While the main focus of this article is to describe current and near-term CMP designs, it is worthy to mention some ways that CMP could evolve in the future. In terms of the evolution of CMP, one can envision higher levels of integration, in which more resources besides the cache and I/O interface are shared. AMD, for example, has discussed some possible hybrid approaches where certain front-end elements of a CPU can be shared between cores. This may come with a benefit to die size and potentially allow more cores to be integrated in a single piece of silicon, or possibly lower power in existing designs.
Another way to get a glimpse of the future is to look at current SMP designs and think how they would adapt to a single chip. In order to support the next generation of 4-way CMP, one possibility would be to use a SI-CMP architecture, but then have a crossbar switch connecting all the caches together. Alternatively, a ring interconnect could replace the crossbar and scale to many more cores.
Multiple approaches may also be combined, such as a pair of shared cache dual core chips integrated into a single shared package, resulting in 4 total cores. For example, a pair of Yonah chips (each with two cores) is small enough to share a package to create a 4P module. These are just a few of the possibilities out there and it will be interesting to look for when it comes to future designs.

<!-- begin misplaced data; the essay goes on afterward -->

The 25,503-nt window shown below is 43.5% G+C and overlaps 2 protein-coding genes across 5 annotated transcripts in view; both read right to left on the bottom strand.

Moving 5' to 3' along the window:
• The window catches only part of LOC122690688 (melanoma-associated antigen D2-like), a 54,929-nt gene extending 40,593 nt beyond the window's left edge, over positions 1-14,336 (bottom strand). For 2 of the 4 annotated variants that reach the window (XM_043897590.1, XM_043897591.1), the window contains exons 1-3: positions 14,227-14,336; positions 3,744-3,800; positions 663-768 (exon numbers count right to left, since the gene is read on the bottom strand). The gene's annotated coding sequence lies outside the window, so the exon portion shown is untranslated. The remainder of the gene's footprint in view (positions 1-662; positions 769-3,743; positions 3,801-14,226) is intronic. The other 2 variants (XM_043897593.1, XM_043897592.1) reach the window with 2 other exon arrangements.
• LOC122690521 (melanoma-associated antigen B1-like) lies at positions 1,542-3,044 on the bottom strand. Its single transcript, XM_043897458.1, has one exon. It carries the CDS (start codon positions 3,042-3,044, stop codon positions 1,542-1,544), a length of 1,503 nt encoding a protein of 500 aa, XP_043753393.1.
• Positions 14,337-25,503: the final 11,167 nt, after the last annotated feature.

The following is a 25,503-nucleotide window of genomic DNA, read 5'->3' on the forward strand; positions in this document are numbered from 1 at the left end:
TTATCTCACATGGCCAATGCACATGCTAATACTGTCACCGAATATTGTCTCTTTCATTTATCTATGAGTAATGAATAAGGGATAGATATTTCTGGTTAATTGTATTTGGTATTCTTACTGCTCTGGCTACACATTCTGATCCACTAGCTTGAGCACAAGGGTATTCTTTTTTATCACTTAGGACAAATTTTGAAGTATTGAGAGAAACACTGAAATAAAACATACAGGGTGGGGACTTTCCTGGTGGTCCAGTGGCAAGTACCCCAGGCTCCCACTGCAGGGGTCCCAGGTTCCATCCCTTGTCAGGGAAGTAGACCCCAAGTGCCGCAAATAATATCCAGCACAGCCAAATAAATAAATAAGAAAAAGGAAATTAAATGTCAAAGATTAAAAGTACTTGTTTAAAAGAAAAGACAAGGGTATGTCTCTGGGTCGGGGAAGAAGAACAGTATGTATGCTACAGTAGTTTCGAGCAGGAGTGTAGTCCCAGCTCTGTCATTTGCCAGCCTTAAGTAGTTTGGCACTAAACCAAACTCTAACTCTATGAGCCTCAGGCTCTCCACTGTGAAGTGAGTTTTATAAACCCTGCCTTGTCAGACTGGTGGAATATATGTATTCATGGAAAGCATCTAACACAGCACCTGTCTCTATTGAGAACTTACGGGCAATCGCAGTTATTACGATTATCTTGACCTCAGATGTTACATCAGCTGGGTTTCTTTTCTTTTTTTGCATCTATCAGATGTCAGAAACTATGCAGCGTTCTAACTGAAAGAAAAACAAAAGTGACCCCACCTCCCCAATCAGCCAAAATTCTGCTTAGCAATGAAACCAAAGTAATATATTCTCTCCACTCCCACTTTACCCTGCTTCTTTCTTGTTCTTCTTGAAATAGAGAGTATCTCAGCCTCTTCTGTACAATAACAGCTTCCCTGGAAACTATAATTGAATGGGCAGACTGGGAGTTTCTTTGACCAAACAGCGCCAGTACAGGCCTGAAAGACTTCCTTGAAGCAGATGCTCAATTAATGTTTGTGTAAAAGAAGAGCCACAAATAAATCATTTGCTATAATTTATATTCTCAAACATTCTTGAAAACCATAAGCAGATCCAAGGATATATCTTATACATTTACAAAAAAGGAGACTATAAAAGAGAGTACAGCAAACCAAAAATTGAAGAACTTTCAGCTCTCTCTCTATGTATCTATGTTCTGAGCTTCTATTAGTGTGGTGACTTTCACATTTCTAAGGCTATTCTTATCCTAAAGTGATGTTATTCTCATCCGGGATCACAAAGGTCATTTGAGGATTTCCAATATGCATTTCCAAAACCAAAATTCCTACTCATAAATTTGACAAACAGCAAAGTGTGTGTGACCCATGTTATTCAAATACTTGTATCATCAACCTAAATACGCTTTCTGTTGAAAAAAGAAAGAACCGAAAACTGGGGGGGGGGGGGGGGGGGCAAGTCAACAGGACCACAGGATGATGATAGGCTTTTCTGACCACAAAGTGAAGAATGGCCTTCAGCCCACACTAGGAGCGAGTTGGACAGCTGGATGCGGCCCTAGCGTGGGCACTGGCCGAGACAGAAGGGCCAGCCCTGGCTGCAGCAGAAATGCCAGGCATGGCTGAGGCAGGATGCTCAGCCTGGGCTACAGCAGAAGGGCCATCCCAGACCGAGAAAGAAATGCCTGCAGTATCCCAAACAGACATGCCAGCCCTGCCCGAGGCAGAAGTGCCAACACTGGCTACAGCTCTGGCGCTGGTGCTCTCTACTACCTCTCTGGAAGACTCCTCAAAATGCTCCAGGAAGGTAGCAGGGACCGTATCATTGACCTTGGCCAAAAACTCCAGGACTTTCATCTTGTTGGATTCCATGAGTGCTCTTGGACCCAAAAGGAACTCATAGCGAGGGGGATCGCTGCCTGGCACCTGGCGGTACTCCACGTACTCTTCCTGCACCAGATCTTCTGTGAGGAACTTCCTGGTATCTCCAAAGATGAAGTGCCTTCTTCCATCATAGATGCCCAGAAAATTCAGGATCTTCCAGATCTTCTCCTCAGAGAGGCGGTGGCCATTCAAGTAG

The design trade-offs for CMP microprocessors are a relatively undocumented and are an under-discussed aspect of computer architecture. In many respects, this is simply a reflection of the fact that scalable multiprocessor systems are incredibly complex. However, as CMP designs become more common, it is essential to understand the distinctions between different approaches.
The crucial theme here is that architects will have to compromise between performance and design complexity with the level of integration they decide to implement. In many cases, the schedule is of such high importance that a longer design time is unacceptable, no matter the performance benefit. Conversely, architects planning out 3-7 years have the luxury of choosing the course of highest integration. Higher performance may generally win out, but there are many variables to consider, such as price, time to market, die size and yields. Ultimately, it is up to architects to make the decisions, but hopefully, this guide will help you to understand their motivation.
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